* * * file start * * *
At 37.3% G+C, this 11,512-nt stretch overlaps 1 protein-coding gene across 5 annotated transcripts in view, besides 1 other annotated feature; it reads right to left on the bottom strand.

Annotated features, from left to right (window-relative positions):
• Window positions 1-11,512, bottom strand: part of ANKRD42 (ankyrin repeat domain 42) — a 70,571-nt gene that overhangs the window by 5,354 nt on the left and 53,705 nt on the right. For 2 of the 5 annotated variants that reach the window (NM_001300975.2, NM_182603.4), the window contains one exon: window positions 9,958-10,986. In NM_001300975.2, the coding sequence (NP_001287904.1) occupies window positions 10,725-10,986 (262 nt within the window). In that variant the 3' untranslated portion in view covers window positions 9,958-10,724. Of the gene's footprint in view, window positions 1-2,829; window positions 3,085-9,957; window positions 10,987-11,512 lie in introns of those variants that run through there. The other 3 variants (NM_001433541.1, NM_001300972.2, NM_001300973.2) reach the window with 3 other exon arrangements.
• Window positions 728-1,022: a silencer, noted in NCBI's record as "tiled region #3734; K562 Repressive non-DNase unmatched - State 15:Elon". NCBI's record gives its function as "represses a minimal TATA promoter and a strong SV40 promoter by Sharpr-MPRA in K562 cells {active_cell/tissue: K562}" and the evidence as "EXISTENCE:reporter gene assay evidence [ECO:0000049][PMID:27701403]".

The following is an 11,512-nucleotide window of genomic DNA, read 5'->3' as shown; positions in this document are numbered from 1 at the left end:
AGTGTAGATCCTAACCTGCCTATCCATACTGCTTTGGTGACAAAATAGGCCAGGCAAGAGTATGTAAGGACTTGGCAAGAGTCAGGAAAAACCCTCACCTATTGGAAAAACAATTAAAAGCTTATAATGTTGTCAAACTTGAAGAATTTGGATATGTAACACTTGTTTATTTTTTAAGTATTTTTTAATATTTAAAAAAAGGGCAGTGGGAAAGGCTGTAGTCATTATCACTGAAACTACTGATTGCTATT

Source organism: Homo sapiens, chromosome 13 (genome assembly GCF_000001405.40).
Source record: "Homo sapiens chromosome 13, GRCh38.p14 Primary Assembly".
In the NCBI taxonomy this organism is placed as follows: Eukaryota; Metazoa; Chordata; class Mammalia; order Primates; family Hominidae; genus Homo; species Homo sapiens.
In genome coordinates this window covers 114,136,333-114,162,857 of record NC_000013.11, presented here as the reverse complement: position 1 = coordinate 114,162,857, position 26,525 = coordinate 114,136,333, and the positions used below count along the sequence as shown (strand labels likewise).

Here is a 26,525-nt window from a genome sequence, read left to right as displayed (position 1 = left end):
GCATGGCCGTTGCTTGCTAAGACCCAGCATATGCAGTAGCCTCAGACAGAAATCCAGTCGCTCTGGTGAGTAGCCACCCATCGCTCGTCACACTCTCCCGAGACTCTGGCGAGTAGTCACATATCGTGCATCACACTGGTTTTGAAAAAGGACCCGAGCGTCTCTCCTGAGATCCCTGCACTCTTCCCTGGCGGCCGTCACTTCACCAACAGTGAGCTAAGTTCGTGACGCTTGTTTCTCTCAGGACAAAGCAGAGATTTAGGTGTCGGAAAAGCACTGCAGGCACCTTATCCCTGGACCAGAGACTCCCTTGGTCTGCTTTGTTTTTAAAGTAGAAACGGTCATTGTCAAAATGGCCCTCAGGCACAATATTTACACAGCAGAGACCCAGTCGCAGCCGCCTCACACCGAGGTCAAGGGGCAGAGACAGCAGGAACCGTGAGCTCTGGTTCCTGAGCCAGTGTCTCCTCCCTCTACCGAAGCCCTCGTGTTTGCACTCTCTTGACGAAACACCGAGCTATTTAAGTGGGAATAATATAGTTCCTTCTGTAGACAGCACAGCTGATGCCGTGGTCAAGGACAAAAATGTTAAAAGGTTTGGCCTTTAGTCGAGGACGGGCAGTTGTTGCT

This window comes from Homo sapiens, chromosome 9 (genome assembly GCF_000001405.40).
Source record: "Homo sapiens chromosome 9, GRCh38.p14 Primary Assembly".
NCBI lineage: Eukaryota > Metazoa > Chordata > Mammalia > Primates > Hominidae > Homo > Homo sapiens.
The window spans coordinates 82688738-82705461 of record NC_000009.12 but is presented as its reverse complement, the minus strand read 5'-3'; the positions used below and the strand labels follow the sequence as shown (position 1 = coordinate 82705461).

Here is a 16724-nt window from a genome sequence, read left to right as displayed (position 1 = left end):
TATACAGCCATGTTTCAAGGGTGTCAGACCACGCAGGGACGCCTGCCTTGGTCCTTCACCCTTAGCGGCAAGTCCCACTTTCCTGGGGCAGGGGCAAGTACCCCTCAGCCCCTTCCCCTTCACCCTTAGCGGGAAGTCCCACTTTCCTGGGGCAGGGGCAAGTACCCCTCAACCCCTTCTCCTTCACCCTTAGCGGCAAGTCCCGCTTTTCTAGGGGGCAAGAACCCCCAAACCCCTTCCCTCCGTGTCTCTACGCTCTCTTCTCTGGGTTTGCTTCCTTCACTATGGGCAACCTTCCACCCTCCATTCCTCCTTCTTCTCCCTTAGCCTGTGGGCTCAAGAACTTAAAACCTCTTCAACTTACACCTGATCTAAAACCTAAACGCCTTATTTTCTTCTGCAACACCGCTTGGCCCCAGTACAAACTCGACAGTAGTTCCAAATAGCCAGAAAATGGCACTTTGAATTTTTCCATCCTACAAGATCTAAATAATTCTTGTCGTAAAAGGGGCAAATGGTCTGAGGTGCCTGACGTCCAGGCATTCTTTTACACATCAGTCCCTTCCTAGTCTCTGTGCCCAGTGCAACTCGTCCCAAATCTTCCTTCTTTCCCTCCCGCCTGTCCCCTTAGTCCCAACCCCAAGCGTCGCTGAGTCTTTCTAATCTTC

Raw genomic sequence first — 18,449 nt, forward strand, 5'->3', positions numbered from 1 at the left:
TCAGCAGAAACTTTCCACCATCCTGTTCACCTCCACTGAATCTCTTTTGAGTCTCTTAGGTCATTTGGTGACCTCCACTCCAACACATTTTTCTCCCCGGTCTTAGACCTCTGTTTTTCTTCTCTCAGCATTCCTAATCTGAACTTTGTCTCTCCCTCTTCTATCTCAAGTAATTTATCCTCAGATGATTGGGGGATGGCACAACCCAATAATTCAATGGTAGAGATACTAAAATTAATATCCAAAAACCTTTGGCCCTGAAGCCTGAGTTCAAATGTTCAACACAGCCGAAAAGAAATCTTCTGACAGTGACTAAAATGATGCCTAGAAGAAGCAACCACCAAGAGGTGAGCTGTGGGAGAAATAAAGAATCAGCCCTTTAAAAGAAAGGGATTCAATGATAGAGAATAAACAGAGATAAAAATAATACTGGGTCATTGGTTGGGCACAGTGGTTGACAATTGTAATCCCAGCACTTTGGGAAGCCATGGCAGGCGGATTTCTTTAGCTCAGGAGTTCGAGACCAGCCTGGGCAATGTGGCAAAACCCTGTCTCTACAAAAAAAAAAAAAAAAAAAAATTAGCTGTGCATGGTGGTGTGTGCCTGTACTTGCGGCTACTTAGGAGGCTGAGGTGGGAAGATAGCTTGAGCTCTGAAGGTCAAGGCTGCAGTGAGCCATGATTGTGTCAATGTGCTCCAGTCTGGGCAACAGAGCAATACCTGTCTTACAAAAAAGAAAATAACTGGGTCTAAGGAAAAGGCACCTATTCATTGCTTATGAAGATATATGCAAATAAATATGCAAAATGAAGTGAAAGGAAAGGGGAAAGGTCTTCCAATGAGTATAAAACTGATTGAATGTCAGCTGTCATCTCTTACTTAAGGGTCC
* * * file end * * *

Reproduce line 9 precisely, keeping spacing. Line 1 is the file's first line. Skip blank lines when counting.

In the NCBI taxonomy this organism is placed as follows: Eukaryota; Metazoa; Chordata; class Mammalia; order Primates; family Hominidae; genus Homo; species Homo sapiens.